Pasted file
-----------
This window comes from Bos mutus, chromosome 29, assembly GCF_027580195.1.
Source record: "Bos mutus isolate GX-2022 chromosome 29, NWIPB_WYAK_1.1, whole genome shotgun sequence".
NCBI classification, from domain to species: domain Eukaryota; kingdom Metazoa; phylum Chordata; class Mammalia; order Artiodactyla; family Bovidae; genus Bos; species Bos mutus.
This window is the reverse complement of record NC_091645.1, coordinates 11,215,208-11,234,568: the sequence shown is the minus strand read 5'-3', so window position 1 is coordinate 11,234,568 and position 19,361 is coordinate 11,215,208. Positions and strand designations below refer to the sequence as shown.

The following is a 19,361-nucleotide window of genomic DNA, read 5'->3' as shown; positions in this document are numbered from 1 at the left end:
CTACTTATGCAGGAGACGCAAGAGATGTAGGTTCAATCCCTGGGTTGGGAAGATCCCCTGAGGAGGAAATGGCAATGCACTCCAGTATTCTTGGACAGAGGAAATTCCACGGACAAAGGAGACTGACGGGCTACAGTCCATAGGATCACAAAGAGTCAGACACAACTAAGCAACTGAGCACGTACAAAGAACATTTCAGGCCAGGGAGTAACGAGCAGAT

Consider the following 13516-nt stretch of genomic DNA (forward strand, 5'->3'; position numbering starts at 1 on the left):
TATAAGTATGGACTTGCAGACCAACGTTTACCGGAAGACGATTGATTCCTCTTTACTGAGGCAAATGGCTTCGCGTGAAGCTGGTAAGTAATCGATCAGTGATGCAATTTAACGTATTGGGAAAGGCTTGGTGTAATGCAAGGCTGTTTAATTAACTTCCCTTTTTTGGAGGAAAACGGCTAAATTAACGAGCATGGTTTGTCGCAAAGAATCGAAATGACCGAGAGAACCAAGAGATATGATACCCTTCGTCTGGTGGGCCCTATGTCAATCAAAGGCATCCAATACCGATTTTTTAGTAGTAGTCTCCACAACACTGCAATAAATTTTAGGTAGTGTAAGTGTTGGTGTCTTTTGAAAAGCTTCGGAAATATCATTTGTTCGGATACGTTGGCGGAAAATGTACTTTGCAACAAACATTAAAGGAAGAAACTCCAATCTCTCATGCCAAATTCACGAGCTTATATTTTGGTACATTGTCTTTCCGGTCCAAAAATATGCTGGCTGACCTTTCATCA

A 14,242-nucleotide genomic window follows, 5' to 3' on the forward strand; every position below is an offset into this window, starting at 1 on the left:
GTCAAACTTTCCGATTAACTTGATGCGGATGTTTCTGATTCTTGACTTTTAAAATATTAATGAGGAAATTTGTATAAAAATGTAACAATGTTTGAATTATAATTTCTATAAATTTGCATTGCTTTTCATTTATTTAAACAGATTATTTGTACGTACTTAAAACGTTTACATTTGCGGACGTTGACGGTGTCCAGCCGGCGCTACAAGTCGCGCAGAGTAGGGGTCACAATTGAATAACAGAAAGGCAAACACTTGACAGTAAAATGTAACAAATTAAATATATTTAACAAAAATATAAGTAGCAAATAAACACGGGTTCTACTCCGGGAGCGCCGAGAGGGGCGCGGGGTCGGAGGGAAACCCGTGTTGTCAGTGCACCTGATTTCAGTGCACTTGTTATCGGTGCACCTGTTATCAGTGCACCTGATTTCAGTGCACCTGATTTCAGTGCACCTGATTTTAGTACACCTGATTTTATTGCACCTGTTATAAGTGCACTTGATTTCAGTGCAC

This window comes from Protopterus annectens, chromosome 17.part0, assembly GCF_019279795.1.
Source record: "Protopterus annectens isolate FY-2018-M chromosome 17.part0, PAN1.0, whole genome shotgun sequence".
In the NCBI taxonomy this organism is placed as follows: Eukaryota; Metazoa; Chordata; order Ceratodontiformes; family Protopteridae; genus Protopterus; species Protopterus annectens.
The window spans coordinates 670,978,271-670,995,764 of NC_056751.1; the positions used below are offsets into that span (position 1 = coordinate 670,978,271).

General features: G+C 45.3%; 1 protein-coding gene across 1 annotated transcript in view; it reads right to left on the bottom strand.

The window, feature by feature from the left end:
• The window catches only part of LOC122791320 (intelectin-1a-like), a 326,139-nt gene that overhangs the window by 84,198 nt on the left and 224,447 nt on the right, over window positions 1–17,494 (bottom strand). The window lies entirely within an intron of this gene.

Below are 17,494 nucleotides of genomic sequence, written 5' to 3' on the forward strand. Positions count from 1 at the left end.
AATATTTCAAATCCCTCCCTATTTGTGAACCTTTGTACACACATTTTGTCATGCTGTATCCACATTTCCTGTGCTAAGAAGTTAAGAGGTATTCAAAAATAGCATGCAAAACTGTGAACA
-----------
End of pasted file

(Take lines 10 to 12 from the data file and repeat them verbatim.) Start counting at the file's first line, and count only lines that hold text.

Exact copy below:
GTCAAACTTTCCGATTAACTTGATGCGGATGTTTCTGATTCTTGACTTTTAAAATATTAATGAGGAAATTTGTATAAAAATGTAACAATGTTTGAATTATAATTTCTATAAATTTGCATTGCTTTTCATTTATTTAAACAGATTATTTGTACGTACTTAAAACGTTTACATTTGCGGACGTTGACGGTGTCCAGCCGGCGCTACAAGTCGCGCAGAGTAGGGGTCACAATTGAATAACAGAAAGGCAAACACTTGACAGTAAAATGTAACAAATTAAATATATTTAACAAAAATATAAGTAGCAAATAAACACGGGTTCTACTCCGGGAGCGCCGAGAGGGGCGCGGGGTCGGAGGGAAACCCGTGTTGTCAGTGCACCTGATTTCAGTGCACTTGTTATCGGTGCACCTGTTATCAGTGCACCTGATTTCAGTGCACCTGATTTCAGTGCACCTGATTTTAGTACACCTGATTTTATTGCACCTGTTATAAGTGCACTTGATTTCAGTGCAC

This window comes from Protopterus annectens, chromosome 17.part0, assembly GCF_019279795.1.
Source record: "Protopterus annectens isolate FY-2018-M chromosome 17.part0, PAN1.0, whole genome shotgun sequence".